Understanding ourselves is not easy. Recalling a time when he was in residence at the Quaker community of Pendle Hill, Parker Palmer decided after a decade of conscious vocational search, to convene what Quakers call a "clearness committee" to help him decide whether to accept an invitation to become the president of a small college. Tell us what attracts you most about it, he was asked. But all his answers seemed to focus on what he did not like – fund-raising, the politics, giving up his summer vacations, even wearing a suit. When someone repeated the question, he heard himself saying that, well, he guessed he'd like seeing his picture in the paper with the word "president" under it. Awkward pause. Then someone said, "Parker, can you think of an easier way to get your picture in the paper?" He didn't take the job.
It isn’t easy, because our rational selves can go only so far in understanding hopes and fears and desires that mostly lie deep in the subconscious. To listen to our hearts, we have to go below the level of the intellect, and beyond the issues of money and status which dominate the culture we live in. We have to recognize that the “good life" we long for is not just about our standard of living, but our standard of life. It's about finding wholeness. It's about becoming who we really are, as we match our deepest longings with "the world's deep hunger." It's in this matching that we find meaning and satisfaction, and what has traditionally been called "vocation," that is, a life that calls to us.
Vocation, Palmer reminds us, is not an act of the will. It's about listening – listening to ourselves. It's a spiritual journey. The great religions teach that the spiritual journey is one of growing in awareness. But it's more than simply living in the moment. It's about opening all our senses to what's happening both within us and around us in that moment, and to our reactions to it. It draws alike on intellect and feeling, head and heart.
Sometimes, when we begin to look within, the chaos that bubbles up can be frightening, as with memories of painful childhood experiences, or abusive ones. And so we may also benefit from experienced guidance on the journey – mentors, therapists, pastors, doctors; or sometimes just the presence of other seekers in a group we trust -- small groups in safe settings within this Congregation, like Small Group Ministry, the Men’s Group, and others. Or just one-on-one conversations with trusted friends or others who have been through what we are going through. For me, a holistic approach to religion must embrace both the journey inward of self-awareness, and the journey outward into the world of justice-making and human service.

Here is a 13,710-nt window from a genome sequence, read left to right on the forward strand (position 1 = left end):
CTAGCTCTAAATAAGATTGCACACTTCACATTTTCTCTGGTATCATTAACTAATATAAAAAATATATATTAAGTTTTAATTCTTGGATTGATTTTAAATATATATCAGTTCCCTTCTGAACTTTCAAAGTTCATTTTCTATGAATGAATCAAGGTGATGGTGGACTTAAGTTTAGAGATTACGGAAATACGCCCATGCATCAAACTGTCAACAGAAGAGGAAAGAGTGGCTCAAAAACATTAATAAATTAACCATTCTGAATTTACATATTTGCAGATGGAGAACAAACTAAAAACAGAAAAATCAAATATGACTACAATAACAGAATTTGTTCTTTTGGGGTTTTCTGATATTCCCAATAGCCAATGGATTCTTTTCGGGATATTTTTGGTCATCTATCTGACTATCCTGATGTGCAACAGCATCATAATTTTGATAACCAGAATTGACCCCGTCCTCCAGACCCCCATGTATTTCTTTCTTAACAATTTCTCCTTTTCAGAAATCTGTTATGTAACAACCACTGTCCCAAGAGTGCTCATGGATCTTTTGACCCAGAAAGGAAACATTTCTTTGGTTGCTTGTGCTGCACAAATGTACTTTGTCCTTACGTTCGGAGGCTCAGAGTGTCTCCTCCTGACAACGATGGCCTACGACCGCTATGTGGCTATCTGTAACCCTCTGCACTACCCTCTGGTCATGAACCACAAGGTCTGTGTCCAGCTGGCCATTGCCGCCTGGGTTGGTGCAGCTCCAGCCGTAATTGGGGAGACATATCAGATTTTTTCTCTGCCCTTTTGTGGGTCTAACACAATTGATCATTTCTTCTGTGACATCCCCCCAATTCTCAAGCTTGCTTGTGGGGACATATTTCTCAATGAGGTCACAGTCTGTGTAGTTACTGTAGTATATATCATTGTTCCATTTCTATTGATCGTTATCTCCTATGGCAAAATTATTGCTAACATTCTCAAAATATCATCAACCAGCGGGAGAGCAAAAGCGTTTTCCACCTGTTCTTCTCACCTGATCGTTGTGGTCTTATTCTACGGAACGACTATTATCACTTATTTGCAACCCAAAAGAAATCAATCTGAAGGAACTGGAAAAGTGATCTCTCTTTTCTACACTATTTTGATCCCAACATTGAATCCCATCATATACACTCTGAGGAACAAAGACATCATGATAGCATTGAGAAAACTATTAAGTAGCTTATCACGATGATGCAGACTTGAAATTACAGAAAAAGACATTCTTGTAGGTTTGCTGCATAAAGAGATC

Without the journey outward, the journey inward by itself can become narcissistic. Without the journey inward, the outer journey by itself may lead us into burnout, and worse, we may find we are following only the call of ego or guilt, serving our own need more than the world's. Interwoven, these two journeys can make our lives whole. The great test comes as years later we look back on our lives. Have we found the place where the deepest longing of our souls has met the world's greatest hunger? Have we found not just a living, but a life?
In the great body of Hasidic wisdom, there's a much-told story about Rabbi Zusya. Toward the end of his long life, he is said to have declared that "In the coming world, they will not ask me: 'Why were you not Moses?' They will ask me: 'Why were you not Zusya?'" How will we answer when our time comes?
Each of us is in the process of becoming – of becoming a person, a more complete or whole person, an authentic person; each of us is in the process of creating a life by what we do and say every day, by what we think and feel moment to moment, by the ways in which we respond to the unexpected, unanticipated and sometimes painful or challenging events of our lives – the way we respond to disappointments or disagreements. Our ancestors invented various religions as a response to a basic human need in us, the need to make sense out of the experience of being a separate individual, knowing that our individual life is limited and feeling a need to find a sense of meaning, purpose and direction in this life.
You will find that this Congregation is a great source of comfort in finding meaning and purpose. To me, Unitarian Universalism, in its basic sense, is the lifelong process of making connections with other people, and re-connecting with an ever-changing, aging, failing-and-succeeding self, and a sense of connecting with the natural world of which we are a part. You join a congregation in order to support it and to feel supported in your own life journey. Let us continually engage the process of becoming so that we and those we share the journey with clearly see our true selves. Let us be ever reminded that together we are one.
May it be so.
The Process of Becoming, a sermon delivered by the Rev. CJ McGregor at 1stUUPB, Nov 8, 2015.